CINEMA chain Cineworld is set to restructure its debt in a move to exit bankruptcy and avoid selling its US, UK and Irish businesses.

The group, which runs around 750 sites across the globe, filed for bankruptcy protection in the US last year following significant losses which were accelerated by the impact of the pandemic.

Bosses say the company is aiming to raise $2.26 billion and restructure its $5 billion debt, which would allow it to emerge from bankruptcy in the first half of 2023.

The financial restructuring will involve lenders providing around $1.46 billion (£1.2 billion) in new credit, as well as $800 million (£651 million) of equity to the lenders.

Earlier this year, Cineworld, which also owns the Picturehouse chain in the UK, launched a process to find a potential buyer.

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However, after struggling to find an acceptable offer, it said on Monday it will now halt the potential sale efforts for the businesses in the UK, US and Ireland.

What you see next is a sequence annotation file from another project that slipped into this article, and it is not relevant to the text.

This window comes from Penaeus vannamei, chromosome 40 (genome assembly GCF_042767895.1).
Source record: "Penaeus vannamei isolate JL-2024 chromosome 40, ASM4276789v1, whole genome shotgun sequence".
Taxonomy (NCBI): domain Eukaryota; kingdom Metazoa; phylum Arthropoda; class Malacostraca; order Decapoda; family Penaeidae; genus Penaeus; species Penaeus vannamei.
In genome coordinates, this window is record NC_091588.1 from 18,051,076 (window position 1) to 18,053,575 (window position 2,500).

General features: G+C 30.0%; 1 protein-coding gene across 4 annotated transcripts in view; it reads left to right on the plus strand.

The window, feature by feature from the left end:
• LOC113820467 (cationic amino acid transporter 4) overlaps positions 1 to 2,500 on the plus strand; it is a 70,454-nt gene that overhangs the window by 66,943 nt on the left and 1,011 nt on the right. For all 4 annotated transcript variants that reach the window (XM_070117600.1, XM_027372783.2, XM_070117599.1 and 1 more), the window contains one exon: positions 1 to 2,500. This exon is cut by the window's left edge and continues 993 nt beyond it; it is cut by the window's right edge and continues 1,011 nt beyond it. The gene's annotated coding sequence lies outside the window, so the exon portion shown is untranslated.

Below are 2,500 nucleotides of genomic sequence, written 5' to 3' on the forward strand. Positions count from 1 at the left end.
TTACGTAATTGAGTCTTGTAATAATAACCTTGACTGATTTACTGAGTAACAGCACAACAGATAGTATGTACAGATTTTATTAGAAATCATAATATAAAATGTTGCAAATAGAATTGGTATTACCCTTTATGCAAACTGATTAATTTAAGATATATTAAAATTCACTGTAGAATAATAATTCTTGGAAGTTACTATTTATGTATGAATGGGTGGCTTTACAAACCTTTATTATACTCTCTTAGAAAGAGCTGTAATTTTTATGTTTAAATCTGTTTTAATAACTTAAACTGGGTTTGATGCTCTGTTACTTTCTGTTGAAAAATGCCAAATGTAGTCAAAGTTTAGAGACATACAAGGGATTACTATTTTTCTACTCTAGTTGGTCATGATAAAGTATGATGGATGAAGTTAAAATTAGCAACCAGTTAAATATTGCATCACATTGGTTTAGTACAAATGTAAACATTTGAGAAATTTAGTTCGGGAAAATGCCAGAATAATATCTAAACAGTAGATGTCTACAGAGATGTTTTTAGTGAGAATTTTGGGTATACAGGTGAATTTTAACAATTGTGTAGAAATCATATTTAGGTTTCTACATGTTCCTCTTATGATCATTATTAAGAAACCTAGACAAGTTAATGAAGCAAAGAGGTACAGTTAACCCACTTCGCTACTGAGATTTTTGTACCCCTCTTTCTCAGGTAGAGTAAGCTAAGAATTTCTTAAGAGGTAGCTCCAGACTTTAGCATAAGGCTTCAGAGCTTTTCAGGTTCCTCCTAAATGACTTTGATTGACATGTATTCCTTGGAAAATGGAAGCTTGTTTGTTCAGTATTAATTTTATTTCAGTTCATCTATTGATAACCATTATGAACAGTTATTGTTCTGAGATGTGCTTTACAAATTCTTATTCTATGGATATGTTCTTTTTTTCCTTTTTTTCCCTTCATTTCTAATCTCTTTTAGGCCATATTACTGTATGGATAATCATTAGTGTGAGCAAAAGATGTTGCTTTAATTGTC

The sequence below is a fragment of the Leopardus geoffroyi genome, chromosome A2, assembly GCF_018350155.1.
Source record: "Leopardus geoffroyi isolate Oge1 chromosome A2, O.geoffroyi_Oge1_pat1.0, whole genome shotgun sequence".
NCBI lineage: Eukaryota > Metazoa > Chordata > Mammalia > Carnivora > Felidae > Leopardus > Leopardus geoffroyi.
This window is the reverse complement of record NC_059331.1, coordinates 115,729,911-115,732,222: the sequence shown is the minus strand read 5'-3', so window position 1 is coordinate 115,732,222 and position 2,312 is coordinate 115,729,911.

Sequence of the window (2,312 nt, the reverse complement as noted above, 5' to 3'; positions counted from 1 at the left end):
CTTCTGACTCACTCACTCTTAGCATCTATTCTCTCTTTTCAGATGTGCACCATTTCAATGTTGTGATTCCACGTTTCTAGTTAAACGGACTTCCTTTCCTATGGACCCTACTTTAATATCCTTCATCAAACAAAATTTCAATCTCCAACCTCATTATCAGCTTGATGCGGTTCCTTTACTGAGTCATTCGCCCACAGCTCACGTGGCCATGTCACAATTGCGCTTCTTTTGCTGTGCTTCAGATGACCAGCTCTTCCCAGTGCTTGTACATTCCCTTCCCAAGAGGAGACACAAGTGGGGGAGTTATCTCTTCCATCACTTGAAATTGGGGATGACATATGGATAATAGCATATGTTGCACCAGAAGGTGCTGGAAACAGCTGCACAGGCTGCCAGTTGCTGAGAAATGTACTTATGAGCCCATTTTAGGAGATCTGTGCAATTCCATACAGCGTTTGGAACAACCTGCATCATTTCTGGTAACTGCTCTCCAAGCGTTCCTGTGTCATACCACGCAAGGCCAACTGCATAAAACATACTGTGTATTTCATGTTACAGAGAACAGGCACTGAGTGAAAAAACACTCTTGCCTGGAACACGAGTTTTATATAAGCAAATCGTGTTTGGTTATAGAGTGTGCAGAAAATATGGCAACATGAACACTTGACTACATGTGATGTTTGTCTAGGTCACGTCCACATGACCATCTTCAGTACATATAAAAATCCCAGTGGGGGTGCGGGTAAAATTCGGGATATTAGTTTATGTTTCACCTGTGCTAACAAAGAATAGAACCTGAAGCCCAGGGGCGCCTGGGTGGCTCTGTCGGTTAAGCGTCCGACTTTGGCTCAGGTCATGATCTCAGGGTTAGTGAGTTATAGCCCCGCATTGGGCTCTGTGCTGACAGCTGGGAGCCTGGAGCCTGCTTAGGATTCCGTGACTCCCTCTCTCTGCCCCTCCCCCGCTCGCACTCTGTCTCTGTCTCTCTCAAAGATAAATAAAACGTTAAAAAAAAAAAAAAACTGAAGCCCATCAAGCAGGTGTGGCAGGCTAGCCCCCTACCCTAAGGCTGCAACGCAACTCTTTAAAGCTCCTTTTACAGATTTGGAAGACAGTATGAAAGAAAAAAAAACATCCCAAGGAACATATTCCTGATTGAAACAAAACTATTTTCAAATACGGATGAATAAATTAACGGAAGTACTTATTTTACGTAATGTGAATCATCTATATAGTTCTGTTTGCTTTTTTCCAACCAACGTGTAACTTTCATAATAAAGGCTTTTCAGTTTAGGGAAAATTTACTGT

It will however continue with an auction for its operations outside of these countries.

Mooky Greidinger, chief executive of Cineworld, said: “This agreement with our lenders represents a ‘vote-of-confidence’ in our business and significantly advances Cineworld towards achieving its long-term strategy in a changing entertainment environment.

“With a growing slate of blockbusters and audiences returning to cinemas in increasing numbers, Cineworld is poised to continue offering moviegoers the most immersive cinema experiences and maintain its position as the ‘best place to watch a movie’.”

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The group said it will continue to trade as “business as usual” throughout the financial restructuring process.

Cineworld’s shares have plunged almost 99% over the past five years, as it was hit particularly hard by the pandemic, which led to the enforced closure of its cinema sites.

The business has posted significant losses since and has also come under pressure from growth in streaming services.